Art & Entertainment | Book Reviews | Education | Entertainment Video | Health | Lifestyle | Sport | Sport Video | Search


Michael King’s death a tragic twist

News release Wednesday 31 March 2004

Michael King’s death a tragic twist says publishers

Michael King’s publishers, Penguin New Zealand, is mourning his loss as news of the car crash near Maramarua killing him and his wife Maria Jungowska was announced today.

At the pinnacle of his publishing career, Michael King’s latest book, the Penguin History of New Zealand has sold in excess of 50,000 copies since its publication in October last year. A special hardback edition will be published in June.

“The success of the Penguin History says a huge amount about Michael – his profile and his reputation as one of our very finest writers and historians. He is held in deep admiration not only by his publishers, but by thousands of New Zealanders,” says Penguin Publishing Director Geoff Walker.

“It is a tragic twist of fate that his death should come just when his health was on the mend and his new book has been such a huge success.

“His death is a huge loss. We had discussed a number of other books together. In fact we had, within the last week, made an agreement to publish his memoirs,” says Walker. “Michael was excited by the idea of the memoirs.”

In a career spanning thirty years Michael King had won a wider range of awards for his books, journalism and television work than any other New Zealand writer.

These include the Prime Minister’s Award for literary achievement in 2003, the Montana Medal for non-fiction and the Wattie Book of the Year prize twice.

-over 2/ The scope and breadth of Michael King’s work is impressive and unique. Beginning his writing career in the 1970’s by writing Maori history and biography, he had more recently turned his attention to writing about what it means to be Pakeha.

Michael King is also acknowledged as one of the country’s leading literary biographers. His biography Wrestling With The Angel, A Life of Janet Frame was both a critical and commercial success. Michael was awarded the Montana Medal, the booksellers choice award and the readers choice award for this book in 2000. Published in the UK, USA and Australia, it has sold in excess of 15,000 copies in New Zealand alone.

Michael King was continually broadening his range of writing. He wrote over thirty-four books including Moko; Being Pakeha Now; Moriori; Frank Sargeson A Life; At The Edge of Memory; New Zealanders At War; Death Of The Rainbow Warrior; Wresting With The Angel, A Life of Janet Frame and The Penguin History of New Zealand.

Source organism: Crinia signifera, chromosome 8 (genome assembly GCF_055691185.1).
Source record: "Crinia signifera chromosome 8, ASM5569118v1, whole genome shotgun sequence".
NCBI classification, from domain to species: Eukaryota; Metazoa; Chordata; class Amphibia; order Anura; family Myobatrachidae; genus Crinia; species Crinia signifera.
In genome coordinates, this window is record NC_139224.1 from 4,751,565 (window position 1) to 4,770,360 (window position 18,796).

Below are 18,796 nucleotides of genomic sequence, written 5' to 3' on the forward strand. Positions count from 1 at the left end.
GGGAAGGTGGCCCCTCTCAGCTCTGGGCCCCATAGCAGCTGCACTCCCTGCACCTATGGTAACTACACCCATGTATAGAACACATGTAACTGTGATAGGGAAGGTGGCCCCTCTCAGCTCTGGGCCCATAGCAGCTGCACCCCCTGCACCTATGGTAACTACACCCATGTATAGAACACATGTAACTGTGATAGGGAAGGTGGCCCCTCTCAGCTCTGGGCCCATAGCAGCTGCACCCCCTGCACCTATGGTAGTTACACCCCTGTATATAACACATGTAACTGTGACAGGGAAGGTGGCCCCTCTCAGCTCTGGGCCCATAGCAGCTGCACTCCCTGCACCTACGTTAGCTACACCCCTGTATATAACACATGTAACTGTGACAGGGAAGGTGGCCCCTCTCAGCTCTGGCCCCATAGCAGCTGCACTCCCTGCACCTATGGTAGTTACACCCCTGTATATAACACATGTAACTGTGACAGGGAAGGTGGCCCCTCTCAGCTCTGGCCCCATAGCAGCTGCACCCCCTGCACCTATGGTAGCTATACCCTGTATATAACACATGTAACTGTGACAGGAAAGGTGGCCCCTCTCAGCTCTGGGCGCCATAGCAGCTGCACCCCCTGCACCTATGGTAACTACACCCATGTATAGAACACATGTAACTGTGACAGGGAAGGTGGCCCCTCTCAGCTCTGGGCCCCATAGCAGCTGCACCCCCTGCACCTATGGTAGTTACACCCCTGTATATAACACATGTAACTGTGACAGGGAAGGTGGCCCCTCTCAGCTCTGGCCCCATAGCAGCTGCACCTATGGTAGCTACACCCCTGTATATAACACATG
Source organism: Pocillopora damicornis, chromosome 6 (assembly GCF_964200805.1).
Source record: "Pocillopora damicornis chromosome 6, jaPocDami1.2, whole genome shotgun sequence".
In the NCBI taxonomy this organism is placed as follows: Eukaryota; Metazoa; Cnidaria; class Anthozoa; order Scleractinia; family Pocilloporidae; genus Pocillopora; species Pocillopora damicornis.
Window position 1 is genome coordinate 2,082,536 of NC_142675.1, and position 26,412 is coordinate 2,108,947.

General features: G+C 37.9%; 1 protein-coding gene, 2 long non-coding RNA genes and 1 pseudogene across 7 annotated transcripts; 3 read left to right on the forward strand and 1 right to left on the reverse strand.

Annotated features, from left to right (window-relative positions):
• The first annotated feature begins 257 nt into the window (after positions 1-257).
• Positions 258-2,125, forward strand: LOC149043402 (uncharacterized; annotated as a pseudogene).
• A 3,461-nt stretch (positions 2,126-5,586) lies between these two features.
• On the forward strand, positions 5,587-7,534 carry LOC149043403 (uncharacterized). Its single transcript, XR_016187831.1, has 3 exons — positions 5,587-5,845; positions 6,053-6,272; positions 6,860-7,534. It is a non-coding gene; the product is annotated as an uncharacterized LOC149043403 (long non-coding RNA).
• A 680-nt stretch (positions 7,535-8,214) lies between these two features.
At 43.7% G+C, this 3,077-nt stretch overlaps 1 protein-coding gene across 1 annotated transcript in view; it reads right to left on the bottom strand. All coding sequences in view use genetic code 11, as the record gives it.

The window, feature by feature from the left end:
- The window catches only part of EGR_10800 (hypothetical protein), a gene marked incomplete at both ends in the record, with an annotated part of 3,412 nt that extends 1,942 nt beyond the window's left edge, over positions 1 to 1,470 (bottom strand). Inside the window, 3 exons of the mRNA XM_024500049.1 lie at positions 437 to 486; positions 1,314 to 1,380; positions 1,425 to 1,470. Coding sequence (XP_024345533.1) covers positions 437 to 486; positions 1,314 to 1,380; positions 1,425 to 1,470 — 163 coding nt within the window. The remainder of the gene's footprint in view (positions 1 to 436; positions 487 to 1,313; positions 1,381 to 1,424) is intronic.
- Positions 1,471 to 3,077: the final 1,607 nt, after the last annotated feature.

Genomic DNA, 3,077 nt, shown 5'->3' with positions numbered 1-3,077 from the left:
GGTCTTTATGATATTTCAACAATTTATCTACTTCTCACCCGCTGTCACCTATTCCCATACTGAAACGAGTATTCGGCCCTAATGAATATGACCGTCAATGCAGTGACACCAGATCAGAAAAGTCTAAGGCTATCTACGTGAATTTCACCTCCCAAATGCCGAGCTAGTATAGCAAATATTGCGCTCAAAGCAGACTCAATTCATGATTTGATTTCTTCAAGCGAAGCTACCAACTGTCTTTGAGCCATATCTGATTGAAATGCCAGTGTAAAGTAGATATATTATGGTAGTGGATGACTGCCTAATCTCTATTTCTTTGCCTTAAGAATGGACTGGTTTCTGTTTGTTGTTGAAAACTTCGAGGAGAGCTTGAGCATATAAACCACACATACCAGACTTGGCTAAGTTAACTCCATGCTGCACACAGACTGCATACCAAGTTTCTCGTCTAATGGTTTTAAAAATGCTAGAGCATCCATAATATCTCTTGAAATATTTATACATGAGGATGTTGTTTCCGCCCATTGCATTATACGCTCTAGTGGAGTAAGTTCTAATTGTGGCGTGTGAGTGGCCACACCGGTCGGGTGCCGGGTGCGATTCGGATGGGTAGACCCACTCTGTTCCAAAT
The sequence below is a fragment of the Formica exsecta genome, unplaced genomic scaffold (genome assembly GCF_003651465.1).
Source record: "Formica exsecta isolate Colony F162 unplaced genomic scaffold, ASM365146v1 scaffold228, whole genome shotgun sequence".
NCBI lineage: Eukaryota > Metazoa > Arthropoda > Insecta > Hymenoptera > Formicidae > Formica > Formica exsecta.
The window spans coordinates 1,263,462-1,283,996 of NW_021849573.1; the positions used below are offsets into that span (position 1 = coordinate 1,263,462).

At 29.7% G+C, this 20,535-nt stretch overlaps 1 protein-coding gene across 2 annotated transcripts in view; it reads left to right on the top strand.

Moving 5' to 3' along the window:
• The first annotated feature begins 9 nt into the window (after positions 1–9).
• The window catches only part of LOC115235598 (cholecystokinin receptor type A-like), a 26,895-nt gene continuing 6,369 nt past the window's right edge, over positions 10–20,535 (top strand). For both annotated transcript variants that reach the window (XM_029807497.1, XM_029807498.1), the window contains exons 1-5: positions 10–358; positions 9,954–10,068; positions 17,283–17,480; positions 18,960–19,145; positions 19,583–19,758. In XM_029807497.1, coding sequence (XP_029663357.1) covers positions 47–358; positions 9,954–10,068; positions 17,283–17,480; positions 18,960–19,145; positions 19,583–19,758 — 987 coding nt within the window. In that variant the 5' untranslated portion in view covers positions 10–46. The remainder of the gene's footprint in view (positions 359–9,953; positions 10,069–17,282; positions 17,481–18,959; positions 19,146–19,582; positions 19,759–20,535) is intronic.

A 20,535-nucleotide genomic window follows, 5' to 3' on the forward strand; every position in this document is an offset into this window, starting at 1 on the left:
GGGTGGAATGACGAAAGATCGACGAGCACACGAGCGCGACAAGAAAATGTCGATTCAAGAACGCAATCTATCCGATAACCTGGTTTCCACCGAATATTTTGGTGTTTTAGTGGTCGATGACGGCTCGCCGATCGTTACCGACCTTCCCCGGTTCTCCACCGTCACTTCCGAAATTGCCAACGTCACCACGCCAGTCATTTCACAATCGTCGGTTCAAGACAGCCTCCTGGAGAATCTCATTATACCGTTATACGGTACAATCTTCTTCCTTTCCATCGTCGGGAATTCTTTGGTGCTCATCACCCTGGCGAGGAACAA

Walker, who has known Michael King since he was eighteen, says ‘Everybody who knew Michael King in a personal sense valued his warmth and his generosity. He was always helpful and was wonderful at maintaining friendships over the long-term. When his health permitted he was the life and soul of the party. He will be enormously missed.’


© Scoop Media

Culture Headlines | Health Headlines | Education Headlines

Legendary Bassist David Friesen Plays Wellington’s Newest Jazz Venue

Friesen is touring New Zealand to promote his latest album Another Time, Another Place, recorded live at Auckland's Creative Jazz Club in 2015. More>>

Howard Davis Review: The Father - Descending Into The Depths of Dementia

Florian Zeller's dazzling drama The Father explores the effects of a deeply unsettling illness that affects 62,000 Kiwis, a number expected to grow to 102,000 by 2030. More>>

Howard Davis Review: Blade Runner Redivivus

When Ridley Scott's innovative, neo-noir, sci-fi flick Blade Runner was originally released in 1982, at a cost of over $45 million, it was a commercial bomb. More>>

14-21 October: New Zealand Improv Festival In Wellington

Imagined curses, Shibuya’s traffic, the apocalypse, and motherhood have little in common, but all these and more serve as inspiration for the eclectic improvised offerings coming to BATS Theatre this October for the annual New Zealand Improv Festival. More>>


Bird Of The Year Off To A Flying Start

The competition asks New Zealanders to vote for their favourite bird in the hopes of raising awareness of the threats they face. More>>

Scoop Review Of Books:
Jenny Abrahamson's John & Charles Enys: Castle Hill Runholders, 1864-1891

This volume will be of interest to a range of readers interested in the South Island high country, New Zealand’s natural environment, and the history of science. More>>